But Sunday at the United Center will be different.
Luol Deng will be going back home. For the first time in an opposing uniform.
"Obviously, I was there since I just turned 19. I left at 28, so I was there a long time. So there's definitely going to be emotion," the Heat forward said while looking ahead to Sunday's 1 p.m. nationally televised game against the Bulls. "I think it's more of seeing the people that really work at the United Center, more than anything. I've seen my teammates; I've seen the coaching staff.
"The guys who used to park the cars, the security guards who where there since Day 1, the lady who takes care of the family room, that's going to be the emotional part."
Perhaps not as emotional as the game's first timeout. That's when the Bulls plan to honor Deng with a video tribute.
"I think that would be a special moment," he said. "Just to be there. It's a lot of fans, especially courtside, that I've seen forever. So that would be emotional."
This is not LeBron James having his video moment at AmericanAirlines Arena on Christmas after four years with the Heat. This is one of just six players who have spent parts of 10 seasons with the Bulls, joining Michael Jordan, Scottie Pippen, Jerry Sloan, Kirk Hinrich and Tom Boerwinkle. This is the player who ranks fourth on the Bulls all-time scoring list behind only Jordan, Pippen and Bob Love, and fourth in minutes, behind Jordan, Pippen and Sloan.
"Every athlete," Deng said, "you wish you could play in one organization forever. At the end of the day, it's really business. I enjoyed my time there. I really understand, as a GM, it's your job to do what's best for the team. And if the GM really thought that's the best move for the team, then I, as a player, I've got to just deal with it.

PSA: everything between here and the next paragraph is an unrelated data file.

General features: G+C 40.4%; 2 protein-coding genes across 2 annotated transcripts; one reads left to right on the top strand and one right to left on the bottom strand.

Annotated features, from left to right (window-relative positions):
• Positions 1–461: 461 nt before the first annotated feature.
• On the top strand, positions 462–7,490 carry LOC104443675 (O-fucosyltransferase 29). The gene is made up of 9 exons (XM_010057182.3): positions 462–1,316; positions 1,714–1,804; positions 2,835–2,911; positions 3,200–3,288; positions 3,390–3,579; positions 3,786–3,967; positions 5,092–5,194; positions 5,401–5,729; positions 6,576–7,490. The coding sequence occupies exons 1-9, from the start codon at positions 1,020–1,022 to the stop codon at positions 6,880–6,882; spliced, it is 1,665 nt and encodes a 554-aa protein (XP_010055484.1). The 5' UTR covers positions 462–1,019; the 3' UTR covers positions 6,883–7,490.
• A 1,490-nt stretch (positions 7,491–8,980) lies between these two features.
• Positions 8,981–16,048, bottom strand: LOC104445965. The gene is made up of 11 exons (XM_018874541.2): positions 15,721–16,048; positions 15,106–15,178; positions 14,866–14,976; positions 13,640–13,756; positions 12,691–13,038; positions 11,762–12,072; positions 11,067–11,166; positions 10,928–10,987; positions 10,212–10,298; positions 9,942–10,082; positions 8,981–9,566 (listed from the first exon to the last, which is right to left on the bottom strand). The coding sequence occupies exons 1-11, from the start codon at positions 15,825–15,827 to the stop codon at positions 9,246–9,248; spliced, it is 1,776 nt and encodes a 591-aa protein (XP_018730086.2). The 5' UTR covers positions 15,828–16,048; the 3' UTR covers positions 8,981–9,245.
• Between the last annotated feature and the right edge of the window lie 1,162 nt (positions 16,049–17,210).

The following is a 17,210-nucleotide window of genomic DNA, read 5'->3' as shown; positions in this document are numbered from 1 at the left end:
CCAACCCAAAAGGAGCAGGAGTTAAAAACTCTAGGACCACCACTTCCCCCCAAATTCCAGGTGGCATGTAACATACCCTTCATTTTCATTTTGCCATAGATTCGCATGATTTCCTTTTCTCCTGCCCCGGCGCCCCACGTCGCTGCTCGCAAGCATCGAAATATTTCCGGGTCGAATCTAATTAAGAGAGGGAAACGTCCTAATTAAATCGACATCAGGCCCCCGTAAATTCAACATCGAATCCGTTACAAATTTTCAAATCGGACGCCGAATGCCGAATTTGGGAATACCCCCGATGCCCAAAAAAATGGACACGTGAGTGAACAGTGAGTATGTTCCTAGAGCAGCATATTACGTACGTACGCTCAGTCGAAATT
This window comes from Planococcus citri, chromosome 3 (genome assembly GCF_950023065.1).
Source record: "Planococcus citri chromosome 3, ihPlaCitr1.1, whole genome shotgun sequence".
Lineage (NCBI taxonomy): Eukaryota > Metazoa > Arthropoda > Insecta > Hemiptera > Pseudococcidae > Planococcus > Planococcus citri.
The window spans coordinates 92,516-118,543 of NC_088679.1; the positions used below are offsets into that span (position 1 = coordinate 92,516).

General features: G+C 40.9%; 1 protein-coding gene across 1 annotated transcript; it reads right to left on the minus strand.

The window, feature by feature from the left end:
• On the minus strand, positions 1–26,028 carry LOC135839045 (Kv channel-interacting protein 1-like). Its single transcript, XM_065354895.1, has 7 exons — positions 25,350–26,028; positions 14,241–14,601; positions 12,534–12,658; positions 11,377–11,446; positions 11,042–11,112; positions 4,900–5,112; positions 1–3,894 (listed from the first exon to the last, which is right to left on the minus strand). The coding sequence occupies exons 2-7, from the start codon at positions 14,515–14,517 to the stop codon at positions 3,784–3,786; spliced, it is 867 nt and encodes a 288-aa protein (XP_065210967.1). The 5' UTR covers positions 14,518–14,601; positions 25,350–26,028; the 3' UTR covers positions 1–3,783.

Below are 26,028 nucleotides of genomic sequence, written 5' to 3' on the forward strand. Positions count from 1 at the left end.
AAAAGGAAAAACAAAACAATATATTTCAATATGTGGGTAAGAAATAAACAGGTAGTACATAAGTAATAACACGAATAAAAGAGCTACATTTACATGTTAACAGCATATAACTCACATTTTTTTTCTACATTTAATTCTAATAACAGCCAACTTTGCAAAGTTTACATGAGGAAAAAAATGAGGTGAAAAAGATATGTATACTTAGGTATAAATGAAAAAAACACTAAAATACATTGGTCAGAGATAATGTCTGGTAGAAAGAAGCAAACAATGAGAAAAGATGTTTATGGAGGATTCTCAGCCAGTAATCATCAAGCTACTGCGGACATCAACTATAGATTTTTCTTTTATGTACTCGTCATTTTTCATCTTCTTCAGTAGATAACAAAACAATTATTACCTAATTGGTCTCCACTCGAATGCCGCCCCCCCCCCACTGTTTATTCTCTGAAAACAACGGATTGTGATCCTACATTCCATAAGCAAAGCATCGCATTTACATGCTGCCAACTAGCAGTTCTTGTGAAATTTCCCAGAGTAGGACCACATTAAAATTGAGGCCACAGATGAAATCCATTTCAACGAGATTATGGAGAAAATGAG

"But, definitely, I wish it would have ended at a better term. Not that it's really this bad taste between us, but I just wish I had more time."
Decision time came last January, when the Bulls offered an ultimatum: take an extension on our terms or be dealt. On Jan. 7, 2014, Deng was dealt to the Cavaliers essentially in a salary dump, with the Bulls taking back the non-guaranteed contract of soon-to-be-released center Andrew Bynum.
"I didn't have time to really make the decision," Deng said. "I really had like three days."
Then came this past summer's free agency, conversations with Bulls coach Tom Thibodeau, but ultimately the decision to sign with the Heat.
"I felt like this was a better situation for me," he said, with the Bulls using their salary-cap space on Pau Gasol, who has emerged as an All-Star starter. "I'm close with Thibs and he would have liked me to go back, but I didn't really talk much to Gar [Forman, the Bulls' general manager]."
It was during Deng's tenure that the Bulls began the climb from the post-Jordan era to a consistent playoff presence.
"Going there, honestly I never thought I would be there for 10 years," he said. "But, at the same time, I never thought that I would be anywhere else. It's just one of those things, you're just locked in. And every year was just so much of, 'How much can I get better?'
"And you go through different coaches and eventually we turned it around. We had great seasons with Scott Skiles. And then had great seasons with Thibs. Those I'll always remember."
But he also has moved on.
"I mean, you're competitive, but you also know it's your friends," he said. "You want them to do well and succeed. But at the same time, you're in a position, they're watching you, also, and you want to succeed. I mean, I wish 'em all the best, because I know how hard they work. But at the same time, I don't watch their games, to be honest with you. I really just try to focus on us. I see the standings in the East, and that's all."
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